August 1996 Legal Update

By: Louis D. Stober, Esq.


Welcome to the inaugural edition of Counsel's Corner. In each edition I will bring an interesting and hopefully educational aspect of Labor Law, especially in the Public Sector, to you. Through knowledge comes strength, and with strength comes security. With this in mind, let's look at today's topic.

Under the terms of the CSEA/County of Nassau Collective Bargaining Agreement ("CBA"), all full time employees must serve a 26 week "trial period" before receiving the protections of §10 (the disciplinary clause) of the CBA. There are certain classifications of full time employees who do not receive disciplinary protection after 26 weeks, most notably provisional employees and employees in trainee positions (you should consult the CBA for the exceptions). This "trial period" is strictly a contractual right and is not to be confused with the civil service law requirement of a "probationary period" upon appointment or promotion to a new position.

Once the 26 week trial period is completed, no employee (except those exempted from §10 coverage) can be terminated unless the County brings disciplinary charges against the employee. This is an extremely important right for the employee and forms the basis for the job security associated with a civil service position.

Just how important is this right? Recently a Nassau County employee, was "terminated" by the County ONE DAY after his trial period ended. The employee filed a timely grievance alleging that his rights under §10 of the CBA was violated. The County's position was that the employee was properly terminated at the conclusion of his probationary period. As stated before, a probationary period is different from the trial period.

Under the civil service law, every new appointment to a position requires the employee to serve a probationary period (unless the Civil Service Commission agrees to waive the probationary period). The purpose of the probationary period is to allow the employer to determine whether an employee is able to perform the duties of the new position. At the conclusion of the probationary period, the employer is allowed to either keep the employee in the new title or remove him or her from the new title, so long as certain forms are completed prior to the end of the probationary period.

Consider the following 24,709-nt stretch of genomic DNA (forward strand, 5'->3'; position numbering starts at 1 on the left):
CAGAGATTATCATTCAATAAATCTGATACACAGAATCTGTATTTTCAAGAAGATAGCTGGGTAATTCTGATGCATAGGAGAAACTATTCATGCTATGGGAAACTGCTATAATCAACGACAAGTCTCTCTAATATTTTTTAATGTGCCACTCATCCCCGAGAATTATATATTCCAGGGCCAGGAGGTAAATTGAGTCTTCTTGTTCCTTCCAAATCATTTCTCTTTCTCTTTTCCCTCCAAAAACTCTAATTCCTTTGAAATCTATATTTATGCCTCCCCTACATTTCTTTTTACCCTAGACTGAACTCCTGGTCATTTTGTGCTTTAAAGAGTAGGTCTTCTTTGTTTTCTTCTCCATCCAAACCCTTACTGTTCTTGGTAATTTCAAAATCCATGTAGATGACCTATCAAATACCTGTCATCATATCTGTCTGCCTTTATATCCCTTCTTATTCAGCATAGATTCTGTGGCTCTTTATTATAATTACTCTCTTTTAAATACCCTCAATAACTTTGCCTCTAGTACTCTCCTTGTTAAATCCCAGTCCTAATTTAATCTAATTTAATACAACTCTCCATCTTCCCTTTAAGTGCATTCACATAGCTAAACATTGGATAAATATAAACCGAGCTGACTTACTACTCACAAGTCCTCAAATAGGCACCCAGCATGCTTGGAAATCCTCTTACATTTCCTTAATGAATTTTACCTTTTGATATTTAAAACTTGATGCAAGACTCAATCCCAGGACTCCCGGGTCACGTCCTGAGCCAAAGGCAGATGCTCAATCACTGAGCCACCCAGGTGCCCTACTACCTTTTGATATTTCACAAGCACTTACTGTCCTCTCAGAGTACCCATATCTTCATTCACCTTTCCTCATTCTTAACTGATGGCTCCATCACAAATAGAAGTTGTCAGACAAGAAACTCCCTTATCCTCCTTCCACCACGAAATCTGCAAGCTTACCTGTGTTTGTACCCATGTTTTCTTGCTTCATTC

The County's right to remove an employee at the end of a probationary period is limited by §10 of the CBA. What that means is that even if the County completes all the paperwork for removing an employee during a probationary period, if the employee works just one day more than 26 weeks, s/he is automatically protected from termination unless disciplinary charges are brought under §10.

Now, back to our scenario. Dissatisfied with the County's refusal to reinstate the employee, CSEA filed for arbitration. Under CSEA's Legal Assistance Program, the employee was represented, free of charge, by this writer. At the arbitration hearing, we proved that the employee worked one day more than the 26 week trial period. We also established that the employer notified the employee to work that one extra day. Meanwhile, the County claimed it made a mistake and had miscalculated the end of the 26 week trial period, and that they had filed all the necessary forms with the Civil Service Commission.

What was the result?

You guessed it, the arbitrator held that even if the County had made a mathematical error, the fact remained that they did allow the employee to work beyond the 26 week trial period (even though it was for merely one day), therefore §10 of the CBA was violated by the County, the termination was improper and the employee was ordered reinstated to his former position with full back pay, benefits, and no loss in seniority.

The moral is to be alert to your contract rights, do not take it for granted that the employer is correct when adverse action is taken and make sure to file a TIMELY GRIEVANCE!

I hope this has been educational and if just one employee saves his or her job as a result then it has served its purpose.